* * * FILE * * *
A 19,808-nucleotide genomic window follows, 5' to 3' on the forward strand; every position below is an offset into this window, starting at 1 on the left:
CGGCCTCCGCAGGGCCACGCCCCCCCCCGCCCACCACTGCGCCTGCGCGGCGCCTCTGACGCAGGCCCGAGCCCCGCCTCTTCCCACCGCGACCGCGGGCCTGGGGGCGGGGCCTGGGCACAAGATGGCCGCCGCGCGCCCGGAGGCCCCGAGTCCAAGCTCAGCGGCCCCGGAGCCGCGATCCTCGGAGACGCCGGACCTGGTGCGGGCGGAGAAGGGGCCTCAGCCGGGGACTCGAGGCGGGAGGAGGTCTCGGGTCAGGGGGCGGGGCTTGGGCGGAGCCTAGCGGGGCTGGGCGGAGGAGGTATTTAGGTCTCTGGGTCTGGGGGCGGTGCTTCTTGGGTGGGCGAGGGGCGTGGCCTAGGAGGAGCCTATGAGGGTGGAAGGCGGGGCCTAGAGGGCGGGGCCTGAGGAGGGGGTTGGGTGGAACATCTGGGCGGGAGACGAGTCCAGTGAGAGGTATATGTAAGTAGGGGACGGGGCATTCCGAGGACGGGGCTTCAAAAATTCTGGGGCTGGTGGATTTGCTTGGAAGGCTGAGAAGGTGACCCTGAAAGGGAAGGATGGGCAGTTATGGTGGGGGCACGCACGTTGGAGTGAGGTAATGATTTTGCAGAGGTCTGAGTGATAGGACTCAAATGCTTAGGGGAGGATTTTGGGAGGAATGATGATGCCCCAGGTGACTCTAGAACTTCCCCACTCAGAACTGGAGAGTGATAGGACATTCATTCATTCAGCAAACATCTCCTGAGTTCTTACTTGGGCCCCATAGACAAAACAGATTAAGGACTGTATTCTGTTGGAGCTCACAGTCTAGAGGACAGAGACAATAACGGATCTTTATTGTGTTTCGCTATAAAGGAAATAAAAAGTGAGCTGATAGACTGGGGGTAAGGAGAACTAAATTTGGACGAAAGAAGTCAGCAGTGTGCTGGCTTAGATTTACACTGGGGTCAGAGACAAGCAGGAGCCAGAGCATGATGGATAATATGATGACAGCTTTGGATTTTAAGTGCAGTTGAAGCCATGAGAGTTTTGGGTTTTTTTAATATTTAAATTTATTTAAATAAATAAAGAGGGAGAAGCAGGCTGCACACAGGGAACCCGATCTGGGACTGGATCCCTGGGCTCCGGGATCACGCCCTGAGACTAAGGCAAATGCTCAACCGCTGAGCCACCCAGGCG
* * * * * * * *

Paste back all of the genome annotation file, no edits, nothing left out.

A 19,808-nucleotide genomic window follows, 5' to 3' on the forward strand; every position below is an offset into this window, starting at 1 on the left:
CGGCCTCCGCAGGGCCACGCCCCCCCCCGCCCACCACTGCGCCTGCGCGGCGCCTCTGACGCAGGCCCGAGCCCCGCCTCTTCCCACCGCGACCGCGGGCCTGGGGGCGGGGCCTGGGCACAAGATGGCCGCCGCGCGCCCGGAGGCCCCGAGTCCAAGCTCAGCGGCCCCGGAGCCGCGATCCTCGGAGACGCCGGACCTGGTGCGGGCGGAGAAGGGGCCTCAGCCGGGGACTCGAGGCGGGAGGAGGTCTCGGGTCAGGGGGCGGGGCTTGGGCGGAGCCTAGCGGGGCTGGGCGGAGGAGGTATTTAGGTCTCTGGGTCTGGGGGCGGTGCTTCTTGGGTGGGCGAGGGGCGTGGCCTAGGAGGAGCCTATGAGGGTGGAAGGCGGGGCCTAGAGGGCGGGGCCTGAGGAGGGGGTTGGGTGGAACATCTGGGCGGGAGACGAGTCCAGTGAGAGGTATATGTAAGTAGGGGACGGGGCATTCCGAGGACGGGGCTTCAAAAATTCTGGGGCTGGTGGATTTGCTTGGAAGGCTGAGAAGGTGACCCTGAAAGGGAAGGATGGGCAGTTATGGTGGGGGCACGCACGTTGGAGTGAGGTAATGATTTTGCAGAGGTCTGAGTGATAGGACTCAAATGCTTAGGGGAGGATTTTGGGAGGAATGATGATGCCCCAGGTGACTCTAGAACTTCCCCACTCAGAACTGGAGAGTGATAGGACATTCATTCATTCAGCAAACATCTCCTGAGTTCTTACTTGGGCCCCATAGACAAAACAGATTAAGGACTGTATTCTGTTGGAGCTCACAGTCTAGAGGACAGAGACAATAACGGATCTTTATTGTGTTTCGCTATAAAGGAAATAAAAAGTGAGCTGATAGACTGGGGGTAAGGAGAACTAAATTTGGACGAAAGAAGTCAGCAGTGTGCTGGCTTAGATTTACACTGGGGTCAGAGACAAGCAGGAGCCAGAGCATGATGGATAATATGATGACAGCTTTGGATTTTAAGTGCAGTTGAAGCCATGAGAGTTTTGGGTTTTTTTAATATTTAAATTTATTTAAATAAATAAAGAGGGAGAAGCAGGCTGCACACAGGGAACCCGATCTGGGACTGGATCCCTGGGCTCCGGGATCACGCCCTGAGACTAAGGCAAATGCTCAACCGCTGAGCCACCCAGGCG